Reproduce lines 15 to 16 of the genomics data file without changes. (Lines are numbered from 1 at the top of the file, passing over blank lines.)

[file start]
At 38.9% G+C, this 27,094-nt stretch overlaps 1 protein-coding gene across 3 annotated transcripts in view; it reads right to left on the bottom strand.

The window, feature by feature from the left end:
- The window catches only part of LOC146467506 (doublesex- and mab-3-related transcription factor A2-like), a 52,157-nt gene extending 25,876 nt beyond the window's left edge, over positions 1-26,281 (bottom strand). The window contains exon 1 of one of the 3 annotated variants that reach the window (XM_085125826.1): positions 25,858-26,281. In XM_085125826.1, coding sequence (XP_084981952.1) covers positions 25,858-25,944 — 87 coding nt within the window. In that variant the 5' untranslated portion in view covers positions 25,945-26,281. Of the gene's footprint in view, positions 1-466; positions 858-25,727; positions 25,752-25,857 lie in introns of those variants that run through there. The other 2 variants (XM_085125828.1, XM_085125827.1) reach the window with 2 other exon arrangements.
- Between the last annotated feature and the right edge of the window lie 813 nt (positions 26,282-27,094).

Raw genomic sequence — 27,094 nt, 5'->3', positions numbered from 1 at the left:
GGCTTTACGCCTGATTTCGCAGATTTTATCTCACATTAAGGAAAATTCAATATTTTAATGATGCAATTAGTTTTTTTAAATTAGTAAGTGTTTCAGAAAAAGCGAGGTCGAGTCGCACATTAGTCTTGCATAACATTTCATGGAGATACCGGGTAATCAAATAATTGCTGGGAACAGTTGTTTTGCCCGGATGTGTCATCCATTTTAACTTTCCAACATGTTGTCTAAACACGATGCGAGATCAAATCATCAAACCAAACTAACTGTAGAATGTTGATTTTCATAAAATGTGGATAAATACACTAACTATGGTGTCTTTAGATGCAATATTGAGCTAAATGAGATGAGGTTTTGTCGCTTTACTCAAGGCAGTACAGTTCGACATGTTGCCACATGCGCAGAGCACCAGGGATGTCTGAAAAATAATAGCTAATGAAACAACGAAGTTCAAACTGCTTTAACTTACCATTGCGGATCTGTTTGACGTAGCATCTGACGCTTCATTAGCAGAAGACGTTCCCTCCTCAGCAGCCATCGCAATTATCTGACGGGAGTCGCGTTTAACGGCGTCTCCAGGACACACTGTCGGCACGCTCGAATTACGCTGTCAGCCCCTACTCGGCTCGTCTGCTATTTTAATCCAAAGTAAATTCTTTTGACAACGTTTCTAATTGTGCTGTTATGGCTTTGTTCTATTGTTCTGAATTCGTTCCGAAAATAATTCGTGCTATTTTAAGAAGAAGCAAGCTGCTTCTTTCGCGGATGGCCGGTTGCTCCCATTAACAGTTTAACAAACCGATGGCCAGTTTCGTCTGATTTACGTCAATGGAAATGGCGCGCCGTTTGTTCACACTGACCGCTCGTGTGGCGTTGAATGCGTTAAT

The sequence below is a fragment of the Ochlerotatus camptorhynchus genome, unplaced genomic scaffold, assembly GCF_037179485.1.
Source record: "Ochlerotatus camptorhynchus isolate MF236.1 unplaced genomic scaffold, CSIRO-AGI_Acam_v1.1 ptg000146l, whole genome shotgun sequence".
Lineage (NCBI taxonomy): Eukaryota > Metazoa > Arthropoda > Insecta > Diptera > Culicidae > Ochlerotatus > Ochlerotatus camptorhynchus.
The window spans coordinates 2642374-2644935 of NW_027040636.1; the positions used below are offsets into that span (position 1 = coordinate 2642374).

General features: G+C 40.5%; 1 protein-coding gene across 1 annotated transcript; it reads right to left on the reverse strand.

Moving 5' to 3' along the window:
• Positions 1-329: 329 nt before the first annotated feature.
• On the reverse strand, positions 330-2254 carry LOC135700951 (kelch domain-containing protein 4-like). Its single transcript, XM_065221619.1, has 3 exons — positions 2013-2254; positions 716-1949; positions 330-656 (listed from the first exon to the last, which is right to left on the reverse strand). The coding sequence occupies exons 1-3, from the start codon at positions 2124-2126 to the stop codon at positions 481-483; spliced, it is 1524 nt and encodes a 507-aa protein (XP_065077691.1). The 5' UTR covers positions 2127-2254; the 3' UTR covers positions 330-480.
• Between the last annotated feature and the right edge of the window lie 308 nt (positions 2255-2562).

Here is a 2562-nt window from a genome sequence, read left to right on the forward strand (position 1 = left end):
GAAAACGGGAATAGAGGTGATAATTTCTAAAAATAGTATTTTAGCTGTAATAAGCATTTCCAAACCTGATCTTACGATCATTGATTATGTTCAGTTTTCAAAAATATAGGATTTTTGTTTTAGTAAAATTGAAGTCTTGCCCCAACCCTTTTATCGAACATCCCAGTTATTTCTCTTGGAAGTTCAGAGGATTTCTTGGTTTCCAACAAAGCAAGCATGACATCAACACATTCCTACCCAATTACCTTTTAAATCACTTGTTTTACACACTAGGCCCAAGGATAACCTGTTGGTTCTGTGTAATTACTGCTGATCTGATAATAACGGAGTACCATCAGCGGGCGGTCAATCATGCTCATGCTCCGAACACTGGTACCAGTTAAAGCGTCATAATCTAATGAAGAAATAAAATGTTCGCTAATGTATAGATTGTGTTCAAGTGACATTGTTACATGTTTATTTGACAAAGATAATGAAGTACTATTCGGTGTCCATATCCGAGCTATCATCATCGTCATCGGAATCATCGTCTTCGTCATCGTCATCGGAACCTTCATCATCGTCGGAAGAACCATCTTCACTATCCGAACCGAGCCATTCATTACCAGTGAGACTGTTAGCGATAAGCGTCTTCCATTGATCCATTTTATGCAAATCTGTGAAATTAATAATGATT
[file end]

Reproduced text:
• Between the last annotated feature and the right edge of the window lie 308 nt (positions 2255-2562).

Here is a 2562-nt window from a genome sequence, read left to right on the forward strand (position 1 = left end):